Drum-Dream-Girl
Drum Dream Girl: How One Girl’s Courage Changed Music 
written by Margarita Engle and illustrated by Rafael López
(see also: Alice’s review of Drum Dream Girl)

Girls cannot be drummers. Long ago on an island filled with music, no one questioned that rule—until the drum dream girl. In her city of drumbeats, she dreamed of pounding tall congas and tapping small bongós. She had to keep quiet. She had to practice in secret. But when at last her dream-bright music was heard, everyone sang and danced and decided that both girls and boys should be free to drum and dream. Inspired by the childhood of Millo Castro Zaldarriaga, a Chinese-African-Cuban girl who broke Cuba’s traditional taboo against female drummers, Drum Dream Girl tells an inspiring true story for dreamers everywhere.

Adas-Violin
Ada’s Violin: The Story of the Recycled Orchestra of Paraguay 
written by Susan Hood and illustrated by Sally Wern Comport

From award-winning author Susan Hood and illustrator Sally Wern Comport comes the extraordinary true tale of the Recycled Orchestra of Paraguay, an orchestra made up of children playing instruments built from recycled trash. Ada Ríos grew up in Cateura, a small town in Paraguay built on a landfill. She dreamed of playing the violin, but with little money for anything but the bare essentials, it was never an option…until a music teacher named Favio Chávez arrived. He wanted to give the children of Cateura something special, so he made them instruments out of materials found in the trash. It was a crazy idea, but one that would leave Ada—and her town—forever changed. Now, the Recycled Orchestra plays venues around the world, spreading their message of hope and innovation.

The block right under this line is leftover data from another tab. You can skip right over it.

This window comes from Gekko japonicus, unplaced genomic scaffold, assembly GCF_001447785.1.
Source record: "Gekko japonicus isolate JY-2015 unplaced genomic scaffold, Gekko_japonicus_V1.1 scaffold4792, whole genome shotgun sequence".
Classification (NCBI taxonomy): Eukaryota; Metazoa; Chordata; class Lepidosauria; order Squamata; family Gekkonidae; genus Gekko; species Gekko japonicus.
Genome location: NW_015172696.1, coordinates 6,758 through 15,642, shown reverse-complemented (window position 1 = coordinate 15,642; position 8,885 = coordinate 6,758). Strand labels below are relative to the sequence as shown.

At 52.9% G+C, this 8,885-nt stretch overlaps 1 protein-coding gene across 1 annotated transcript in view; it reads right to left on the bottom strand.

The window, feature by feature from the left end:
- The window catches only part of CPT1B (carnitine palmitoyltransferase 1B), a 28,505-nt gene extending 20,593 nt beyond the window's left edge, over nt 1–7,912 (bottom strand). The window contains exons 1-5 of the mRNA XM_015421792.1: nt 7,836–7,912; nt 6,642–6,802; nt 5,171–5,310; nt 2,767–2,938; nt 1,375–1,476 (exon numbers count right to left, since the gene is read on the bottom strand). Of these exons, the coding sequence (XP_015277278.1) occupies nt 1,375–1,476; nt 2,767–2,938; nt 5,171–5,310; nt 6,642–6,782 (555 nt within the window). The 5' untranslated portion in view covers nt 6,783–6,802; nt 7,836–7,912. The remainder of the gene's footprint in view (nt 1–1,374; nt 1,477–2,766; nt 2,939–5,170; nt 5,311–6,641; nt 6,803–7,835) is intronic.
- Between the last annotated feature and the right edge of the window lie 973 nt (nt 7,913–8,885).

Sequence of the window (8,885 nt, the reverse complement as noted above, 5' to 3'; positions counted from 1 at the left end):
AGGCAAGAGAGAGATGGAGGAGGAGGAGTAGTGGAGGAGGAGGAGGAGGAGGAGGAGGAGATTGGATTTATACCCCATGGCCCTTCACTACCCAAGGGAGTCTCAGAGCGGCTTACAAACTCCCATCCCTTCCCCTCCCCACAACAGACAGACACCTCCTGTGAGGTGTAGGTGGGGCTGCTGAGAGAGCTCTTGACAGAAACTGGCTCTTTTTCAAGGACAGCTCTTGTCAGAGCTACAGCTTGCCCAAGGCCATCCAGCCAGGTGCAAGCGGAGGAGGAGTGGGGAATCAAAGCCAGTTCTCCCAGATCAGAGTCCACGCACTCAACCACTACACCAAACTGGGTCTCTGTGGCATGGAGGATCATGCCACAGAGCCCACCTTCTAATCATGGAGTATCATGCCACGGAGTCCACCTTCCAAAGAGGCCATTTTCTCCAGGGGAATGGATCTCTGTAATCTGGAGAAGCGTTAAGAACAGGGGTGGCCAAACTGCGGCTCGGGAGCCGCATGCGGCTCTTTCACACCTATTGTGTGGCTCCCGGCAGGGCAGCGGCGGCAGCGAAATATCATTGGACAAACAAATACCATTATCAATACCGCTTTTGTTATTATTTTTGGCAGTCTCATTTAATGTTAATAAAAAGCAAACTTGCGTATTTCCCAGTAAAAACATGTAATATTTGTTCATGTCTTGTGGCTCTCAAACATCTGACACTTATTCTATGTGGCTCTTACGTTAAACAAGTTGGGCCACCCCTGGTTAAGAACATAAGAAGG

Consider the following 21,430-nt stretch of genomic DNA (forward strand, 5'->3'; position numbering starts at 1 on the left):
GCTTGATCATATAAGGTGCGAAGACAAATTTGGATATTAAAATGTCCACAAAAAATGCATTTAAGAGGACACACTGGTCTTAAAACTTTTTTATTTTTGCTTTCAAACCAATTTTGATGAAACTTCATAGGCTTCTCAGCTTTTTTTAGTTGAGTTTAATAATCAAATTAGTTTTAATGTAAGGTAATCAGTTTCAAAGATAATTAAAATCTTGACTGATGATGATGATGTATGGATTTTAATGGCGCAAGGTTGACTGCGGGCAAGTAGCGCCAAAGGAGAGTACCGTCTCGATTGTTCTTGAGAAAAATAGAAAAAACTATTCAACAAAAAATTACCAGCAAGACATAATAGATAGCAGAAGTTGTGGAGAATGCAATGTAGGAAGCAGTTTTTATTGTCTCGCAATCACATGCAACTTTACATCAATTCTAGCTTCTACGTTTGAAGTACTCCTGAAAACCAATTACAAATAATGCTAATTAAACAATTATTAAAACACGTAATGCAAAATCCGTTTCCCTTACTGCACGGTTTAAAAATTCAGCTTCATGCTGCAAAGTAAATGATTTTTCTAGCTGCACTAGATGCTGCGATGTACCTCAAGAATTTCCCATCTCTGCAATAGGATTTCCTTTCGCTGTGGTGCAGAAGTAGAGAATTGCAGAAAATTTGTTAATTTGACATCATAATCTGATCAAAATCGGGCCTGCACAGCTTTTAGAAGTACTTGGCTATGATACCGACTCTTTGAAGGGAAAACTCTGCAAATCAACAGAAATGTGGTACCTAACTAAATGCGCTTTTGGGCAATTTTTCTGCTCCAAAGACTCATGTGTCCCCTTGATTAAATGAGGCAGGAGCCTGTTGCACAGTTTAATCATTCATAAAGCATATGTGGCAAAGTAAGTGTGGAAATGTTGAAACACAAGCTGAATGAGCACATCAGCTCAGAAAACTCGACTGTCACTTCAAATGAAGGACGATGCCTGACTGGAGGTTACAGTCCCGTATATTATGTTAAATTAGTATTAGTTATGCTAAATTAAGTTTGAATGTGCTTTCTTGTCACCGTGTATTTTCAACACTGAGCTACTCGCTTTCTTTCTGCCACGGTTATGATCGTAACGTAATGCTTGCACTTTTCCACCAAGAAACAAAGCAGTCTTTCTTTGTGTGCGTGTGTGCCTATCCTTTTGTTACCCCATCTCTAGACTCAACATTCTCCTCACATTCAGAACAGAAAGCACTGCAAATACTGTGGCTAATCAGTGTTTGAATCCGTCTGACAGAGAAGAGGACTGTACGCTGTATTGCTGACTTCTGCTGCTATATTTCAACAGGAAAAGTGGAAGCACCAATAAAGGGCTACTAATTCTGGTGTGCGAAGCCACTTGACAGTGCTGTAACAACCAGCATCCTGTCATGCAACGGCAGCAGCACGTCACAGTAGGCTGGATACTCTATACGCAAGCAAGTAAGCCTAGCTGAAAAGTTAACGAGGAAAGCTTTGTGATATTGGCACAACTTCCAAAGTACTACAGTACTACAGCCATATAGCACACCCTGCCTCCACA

Separate-is-Never-Equal
Separate is Never Equal: Sylvia Mendez and Her Family’s Fight for Desegregation 
written and illustrated by Duncan Tonatiuh
(see also: Américas Award Educator’s Guide to Separate is Never Equal)

Almost 10 years before Brown vs. Board of Education, Sylvia Mendez and her parents helped end school segregation in California. An American citizen of Mexican and Puerto Rican heritage who spoke and wrote perfect English, Mendez was denied enrollment to a “Whites only” school. Her parents took action by organizing the Hispanic community and filing a lawsuit in federal district court. Their success eventually brought an end to the era of segregated education in California.

My-Name-is-Gabriela
My Name is Gabriela / Me llamo Gabriela 
written by Monica Brown and illustrated by John Parra
(see also: Lorraine’s review of My Name is Gabriela)